The Kamikaze Hearts formed a single line across the front of the stage during their second show of the night at the Van Dyck, a configuration that says as much about the group as anything, as every member is a key component. Singer-drummer Gaven Richard’s eyebrows leaped like question marks as he jittered up and down before his minimal kit, his high angelic voice intoning, “Couldn’t get him to show me the secret handshake/Though he hadn’t been to the Mason Hall in 40 years . . ./It’s just the one thing he’d keep, the one thing he’d keep/The one thing he figured he’d keep for himself,” a strand that, minimal as it is, is as suggestive as any opening line from Raymond Carver. The impressively hirsute Matthew Loiacono (all overgrown mutton chops and thick, wild hair) plucked out some gorgeous banjo behind the sentiment, and as Richard warbled the word “ski-ing” at the top of his range, impressively drawing it out over two syllables, the band nearly collapsed into fits of laughter. Everything, it seems, is not so damned precious with these guys. But it certainly is darn good.

Between songs, the group bartered, as if at some merchant bazaar, over the choice of next number. The looseness and humor served as a kind of emotional ballast for the pensively evocative elegies, which the four guys whipped up into wheeling, urgent acoustic workouts. (I knew guys like this in college: They’d nod off in philosophy class all semester only to perk up one day and say the smartest thing you’d heard all year. You’d dismiss them as the slacker hippie guys in the dorm room above, keeping you up all night with their records, only to be blown away by their talent at the coffee house.) Bass player Bob Buckley even threw down some Teutonic hair-metal vocals with an extemporaneous snippet of the Scorpions, and singer-guitarist Troy Pohl announced that a car with Minnesota plates was going to get towed, demanding a raise for the service.

All that lightness is just a rope-a-dope for some serious talent, however, as roles and alliances shifted within the impressive interplay of the tunes. Pohl’s earthy drawl provided a doppelganger for Richard’s sweetly sincere tones, laying out the desperate emotional terrain of “Weekend in Western New York” amid three-part vocal harmonies, bright, chugging mandolin and a tribal drum roll (à la Moe Tucker). A bunch of older tunes rounded out the more recent tracks in the set, and as things came to a close on an impromptu, jokey piano jam to herald the CD-buying portion of the evening, one couldn’t help feeling, “Here is something remarkable and original.”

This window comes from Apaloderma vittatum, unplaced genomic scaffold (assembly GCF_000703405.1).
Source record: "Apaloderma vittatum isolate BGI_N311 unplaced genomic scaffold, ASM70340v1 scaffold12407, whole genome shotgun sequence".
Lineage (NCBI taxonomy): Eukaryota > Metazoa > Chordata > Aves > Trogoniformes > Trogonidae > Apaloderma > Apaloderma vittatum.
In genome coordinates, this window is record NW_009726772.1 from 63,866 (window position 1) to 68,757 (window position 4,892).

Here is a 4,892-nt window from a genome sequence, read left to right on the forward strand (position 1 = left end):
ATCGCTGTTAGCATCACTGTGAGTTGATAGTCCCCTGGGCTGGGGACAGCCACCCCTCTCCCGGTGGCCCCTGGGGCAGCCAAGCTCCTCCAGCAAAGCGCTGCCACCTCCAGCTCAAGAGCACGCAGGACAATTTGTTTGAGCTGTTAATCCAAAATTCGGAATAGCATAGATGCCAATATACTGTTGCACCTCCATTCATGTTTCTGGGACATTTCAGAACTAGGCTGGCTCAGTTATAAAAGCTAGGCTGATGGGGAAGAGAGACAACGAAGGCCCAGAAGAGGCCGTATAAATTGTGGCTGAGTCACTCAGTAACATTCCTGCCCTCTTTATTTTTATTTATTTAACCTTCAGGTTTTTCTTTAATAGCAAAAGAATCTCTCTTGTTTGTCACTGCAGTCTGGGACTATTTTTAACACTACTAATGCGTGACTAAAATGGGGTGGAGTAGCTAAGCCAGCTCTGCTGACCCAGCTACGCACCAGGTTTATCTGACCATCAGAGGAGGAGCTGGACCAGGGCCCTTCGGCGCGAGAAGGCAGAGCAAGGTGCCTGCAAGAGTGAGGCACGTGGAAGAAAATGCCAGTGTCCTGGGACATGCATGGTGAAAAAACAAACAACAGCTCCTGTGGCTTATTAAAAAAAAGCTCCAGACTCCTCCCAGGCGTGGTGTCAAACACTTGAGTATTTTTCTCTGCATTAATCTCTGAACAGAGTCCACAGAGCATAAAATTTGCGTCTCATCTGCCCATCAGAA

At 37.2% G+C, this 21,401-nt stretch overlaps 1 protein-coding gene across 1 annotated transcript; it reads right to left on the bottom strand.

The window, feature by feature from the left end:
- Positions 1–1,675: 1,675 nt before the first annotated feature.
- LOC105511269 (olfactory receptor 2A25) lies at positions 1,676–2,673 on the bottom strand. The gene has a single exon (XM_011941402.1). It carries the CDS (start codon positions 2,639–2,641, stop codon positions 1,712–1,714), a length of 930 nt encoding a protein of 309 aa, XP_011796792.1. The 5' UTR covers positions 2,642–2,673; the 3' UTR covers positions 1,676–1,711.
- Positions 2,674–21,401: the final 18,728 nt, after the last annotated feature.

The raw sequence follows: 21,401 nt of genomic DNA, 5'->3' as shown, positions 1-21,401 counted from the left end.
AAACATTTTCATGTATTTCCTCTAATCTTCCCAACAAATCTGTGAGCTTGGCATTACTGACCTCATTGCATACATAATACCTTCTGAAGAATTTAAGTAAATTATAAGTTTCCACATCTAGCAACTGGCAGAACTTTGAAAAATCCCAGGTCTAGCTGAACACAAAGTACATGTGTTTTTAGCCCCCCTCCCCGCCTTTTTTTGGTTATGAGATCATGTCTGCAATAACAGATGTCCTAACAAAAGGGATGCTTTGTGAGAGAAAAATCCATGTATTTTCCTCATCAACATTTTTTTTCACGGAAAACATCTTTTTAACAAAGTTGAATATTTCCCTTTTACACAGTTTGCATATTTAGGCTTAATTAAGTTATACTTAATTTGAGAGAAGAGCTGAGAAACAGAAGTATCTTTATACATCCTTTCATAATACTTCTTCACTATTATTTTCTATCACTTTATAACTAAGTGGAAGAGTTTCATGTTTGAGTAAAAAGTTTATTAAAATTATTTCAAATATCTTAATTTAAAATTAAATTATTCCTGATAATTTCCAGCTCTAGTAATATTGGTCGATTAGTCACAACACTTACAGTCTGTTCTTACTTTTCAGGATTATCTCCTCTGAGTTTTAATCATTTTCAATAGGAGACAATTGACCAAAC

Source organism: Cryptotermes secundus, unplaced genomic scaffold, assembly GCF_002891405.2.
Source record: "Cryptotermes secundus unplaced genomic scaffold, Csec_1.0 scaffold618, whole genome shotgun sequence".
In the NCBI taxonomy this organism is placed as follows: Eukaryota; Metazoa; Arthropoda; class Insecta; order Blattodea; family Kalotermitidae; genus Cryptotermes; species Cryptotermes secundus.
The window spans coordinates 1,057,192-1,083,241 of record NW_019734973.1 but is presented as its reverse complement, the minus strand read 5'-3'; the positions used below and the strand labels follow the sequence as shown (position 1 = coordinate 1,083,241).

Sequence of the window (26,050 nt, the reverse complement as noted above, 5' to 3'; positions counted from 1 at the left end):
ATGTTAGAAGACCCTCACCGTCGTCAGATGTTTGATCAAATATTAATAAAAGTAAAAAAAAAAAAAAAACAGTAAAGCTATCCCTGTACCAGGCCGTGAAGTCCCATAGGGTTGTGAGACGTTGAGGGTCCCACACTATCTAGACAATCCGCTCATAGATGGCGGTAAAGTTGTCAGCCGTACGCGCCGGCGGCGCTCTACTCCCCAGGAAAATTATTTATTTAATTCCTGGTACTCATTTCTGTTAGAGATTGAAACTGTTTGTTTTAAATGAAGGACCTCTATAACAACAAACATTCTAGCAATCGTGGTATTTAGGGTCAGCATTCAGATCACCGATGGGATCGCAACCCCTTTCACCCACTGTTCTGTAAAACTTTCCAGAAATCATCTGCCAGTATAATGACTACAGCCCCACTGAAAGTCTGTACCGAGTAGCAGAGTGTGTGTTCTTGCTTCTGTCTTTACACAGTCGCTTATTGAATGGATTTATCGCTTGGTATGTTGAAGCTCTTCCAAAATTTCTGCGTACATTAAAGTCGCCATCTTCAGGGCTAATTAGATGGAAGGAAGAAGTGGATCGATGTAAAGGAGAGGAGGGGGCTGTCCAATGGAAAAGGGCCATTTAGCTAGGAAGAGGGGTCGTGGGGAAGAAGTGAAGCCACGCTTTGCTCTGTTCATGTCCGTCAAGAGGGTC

—Erik Hage

Dave Clark Five Vs. Ditka

The Mike Smith Rock Engine
The Van Dyck, March 15

When I was 9 years old, my most important issue was figuring out who was better, the Beatles or the Dave Clark Five. This was a matter of great importance. While the Dave Clark Five rocked harder and dressed cooler, the Beatles had John and George. Then again, the Beatles also had Paul. Week after week, I would linger near a radio on Saturday mornings to see which group was going to be No. 1, and I always knew when one or the other was going to be on Ed Sullivan.

Then in ’66 or so, the Beatles started getting freaky, and the rest of the world got freaky with them. The DC5 fell off the face of the earth, never to be heard from again. During the new-wave thing in the early ’80s, every ’60s British pop act but one cashed in with a reunion tour and comeback album; the DC5 stayed gone. To this day, their songs remain largely uncovered, their influence ignored. And a very good argument can be made that the DC5 are the template and spiritual precedent for the E-Street Band. But there’s no digitally remastered box set. No DVD.

When the Van Dyck announced that DC5 singer Mike Smith was coming, I was there with bells on. Not without some trepidation. “This is either going to be brilliant,” I told friends, “or it’s going to suck bad.”

It was not brilliant. Smith, looking pretty good for a geezer (he’s got to be in his 60s), took the stage with what looked like one of those pick-up bands of corporate lawyers that play at bar-association functions (you know, “We’re the Depositions and we’d like to do something by the Bobby Fuller Four,” and all that). The band opened with “Gimme Some Lovin’,” which some of you may remember as having been performed by the Spencer Davis Group. Uh-oh. Then a crunchy “Do You Love Me,” the Contours tune that the DC5 covered in 1963. The band weren’t stellar, but the guys kept up. And Smith’s voice sounded good: all the gravel and even a little of the danger were still there.

Smith then announced that he was going to play songs that influenced him, and we were treated to four straight cover songs from the ’50s: Jerry Lee, Little Richard, etc., pedestrian versions. Saxophonist Frank Meade occasionally threatened to save a song with a frantic solo that channeled the spirit of the late, great Gary Windo, but nothing really could have fixed things. The problem was that this sure as shit wasn’t what we came for.

Then, finally, Smith said, “I guess we’ll do some Dave Clark stuff now.” Yeah, I guess you will, too. The band walked through a string of 10 or so DC5 hits without spark or feeling. Note to drummer: Those are supposed to be RIMSHOTS, OK? All of them! Every damn one, got it? Smith was lacking entirely in the warmth and sincerity department, and remarkably, yelled at someone for filming him on a camcorder. No movies of Mike Smith for you! Why, someone might, well, er, uh . . . What would someone do with a video of this guy? Watch it, maybe? We were also treated to a rendition of a song he wrote and recorded with a guy from Manfred Mann’s Earth Band (ohhhh!) in the early ’70s, a generic piece of tripe with a refrain about being “free like a bird.” I kid you not. Free like a freakin’ bird! Great minds, apparently, do think alike.

Jeez, I dunno. Maybe the Beatles were better, after all.

—Paul Rapp